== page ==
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Surgery may lower cancer risk

For some women, hysterectomies could be a preventive move, study suggests.

January 23, 2006|From Reuters

Women genetically predisposed to two types of reproductive cancer can virtually end that risk by having their uterus and ovaries removed after they are finished having children, researchers have found.

The genetic disorder, known as Lynch syndrome, is found in one of every 1,000 people. Women who carry the defect have a 60% chance of developing endometrial cancer, a disease of the lining of the uterus. The risk for women without the disorder is 3%.

Those with Lynch syndrome also have a 12% chance of developing ovarian cancer, compared with 1% or 2% for women without the disorder.

"Although it's a small group of individuals [with Lynch syndrome], their risk is exponentially high," author Dr. Karen Lu said in an interview. The study was published in the Jan. 19 issue of the New England Journal of Medicine.

Lu, an associate professor of gynecologic oncology at the University of Texas M.D. Anderson Cancer Center in Houston, and her colleagues examined the records of 315 women whose genetic testing revealed Lynch syndrome to determine whether women who have the surgery still have ovarian or other reproductive cancer cells in their bodies that will then affect other organs.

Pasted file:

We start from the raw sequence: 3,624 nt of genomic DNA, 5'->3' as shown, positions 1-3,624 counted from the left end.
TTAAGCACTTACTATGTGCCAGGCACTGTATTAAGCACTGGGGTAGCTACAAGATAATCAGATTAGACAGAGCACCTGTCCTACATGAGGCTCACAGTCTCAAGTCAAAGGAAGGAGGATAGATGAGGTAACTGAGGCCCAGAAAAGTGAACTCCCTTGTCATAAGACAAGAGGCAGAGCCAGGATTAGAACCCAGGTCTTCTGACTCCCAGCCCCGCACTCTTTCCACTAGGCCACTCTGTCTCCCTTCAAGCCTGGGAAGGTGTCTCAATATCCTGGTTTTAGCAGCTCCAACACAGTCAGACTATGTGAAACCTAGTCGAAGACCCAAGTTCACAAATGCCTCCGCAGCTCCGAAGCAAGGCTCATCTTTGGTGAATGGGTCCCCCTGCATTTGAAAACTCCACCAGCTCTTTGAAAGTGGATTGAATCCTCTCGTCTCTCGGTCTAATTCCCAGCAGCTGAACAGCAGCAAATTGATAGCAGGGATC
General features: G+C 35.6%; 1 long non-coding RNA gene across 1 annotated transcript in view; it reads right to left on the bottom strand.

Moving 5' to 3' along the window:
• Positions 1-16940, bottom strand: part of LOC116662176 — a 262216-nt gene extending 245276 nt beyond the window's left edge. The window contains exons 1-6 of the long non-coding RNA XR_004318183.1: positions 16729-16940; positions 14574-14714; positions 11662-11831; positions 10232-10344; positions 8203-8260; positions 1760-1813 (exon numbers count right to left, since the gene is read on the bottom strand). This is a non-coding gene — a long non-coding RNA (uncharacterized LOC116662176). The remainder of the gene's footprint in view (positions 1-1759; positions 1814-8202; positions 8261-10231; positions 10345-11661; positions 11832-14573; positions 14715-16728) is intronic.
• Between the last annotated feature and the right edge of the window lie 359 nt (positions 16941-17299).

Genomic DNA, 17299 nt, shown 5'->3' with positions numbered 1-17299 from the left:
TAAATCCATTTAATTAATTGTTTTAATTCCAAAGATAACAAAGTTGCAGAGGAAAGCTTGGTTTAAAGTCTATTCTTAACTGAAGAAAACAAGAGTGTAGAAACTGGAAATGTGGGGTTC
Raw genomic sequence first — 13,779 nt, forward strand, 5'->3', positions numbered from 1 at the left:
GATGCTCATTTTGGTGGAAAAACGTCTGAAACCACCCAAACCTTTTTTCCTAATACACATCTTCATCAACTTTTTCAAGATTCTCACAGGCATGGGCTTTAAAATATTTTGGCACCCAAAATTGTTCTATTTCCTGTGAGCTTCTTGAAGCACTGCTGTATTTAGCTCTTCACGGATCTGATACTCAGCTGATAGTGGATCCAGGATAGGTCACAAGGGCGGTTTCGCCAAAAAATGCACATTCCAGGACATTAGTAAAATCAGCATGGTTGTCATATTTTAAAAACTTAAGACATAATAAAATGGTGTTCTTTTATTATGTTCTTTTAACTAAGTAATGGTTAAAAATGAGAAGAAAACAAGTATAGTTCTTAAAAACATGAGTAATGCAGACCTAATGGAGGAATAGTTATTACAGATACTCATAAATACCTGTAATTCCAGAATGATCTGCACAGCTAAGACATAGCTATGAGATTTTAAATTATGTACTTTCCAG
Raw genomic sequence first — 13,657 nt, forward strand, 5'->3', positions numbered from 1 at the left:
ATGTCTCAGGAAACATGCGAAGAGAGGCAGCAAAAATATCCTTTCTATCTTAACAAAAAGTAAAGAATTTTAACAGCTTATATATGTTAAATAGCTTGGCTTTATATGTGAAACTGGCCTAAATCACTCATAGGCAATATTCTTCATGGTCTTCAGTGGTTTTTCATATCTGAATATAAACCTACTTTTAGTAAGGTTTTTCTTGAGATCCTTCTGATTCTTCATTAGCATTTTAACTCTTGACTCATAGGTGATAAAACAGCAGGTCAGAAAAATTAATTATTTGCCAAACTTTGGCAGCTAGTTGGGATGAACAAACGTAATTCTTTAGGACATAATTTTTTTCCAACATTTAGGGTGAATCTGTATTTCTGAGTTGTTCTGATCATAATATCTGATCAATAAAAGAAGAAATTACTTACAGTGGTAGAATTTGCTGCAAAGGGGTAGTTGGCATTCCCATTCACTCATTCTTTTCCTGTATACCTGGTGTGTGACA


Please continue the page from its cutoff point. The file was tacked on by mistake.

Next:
Of the 61 who had a hysterectomy to remove their uterus and 47 who had their ovaries removed, none developed ovarian or endometrial cancer in tissues left behind after surgery.

But in a group of 254 women with no surgery, 69 developed endometrial cancer and 12 were diagnosed with ovarian cancer.

The finding "allows physicians to say to women, 'This is something you can actively do to prevent getting endometrial cancer, and probably ovarian cancer as well,' " Lu said.

Tests for Lynch syndrome usually are not done until a family member develops cancer, usually colon cancer, at an early age. Even then, many doctors fail to realize that it raises the risk of reproductive tumors, she said.

Although cancer prevention surgery carries risks, "my experience is that most women, when they've completed their childbearing, have no problem undergoing a hysterectomy, especially when they've seen family members die of endometrial or ovarian cancer," Lu said.

"In comparison to what could happen to them, they don't have a problem with it," she added.

Women who decide not to have children should consider surgery beginning at age 35, the researchers said.

In a Journal editorial, Kenneth Offit and Noah Kauff of the Memorial Sloan-Kettering Cancer Center in New York said it remained unclear whether that surgery would increase survival because the success rate for treating such cancers is high.

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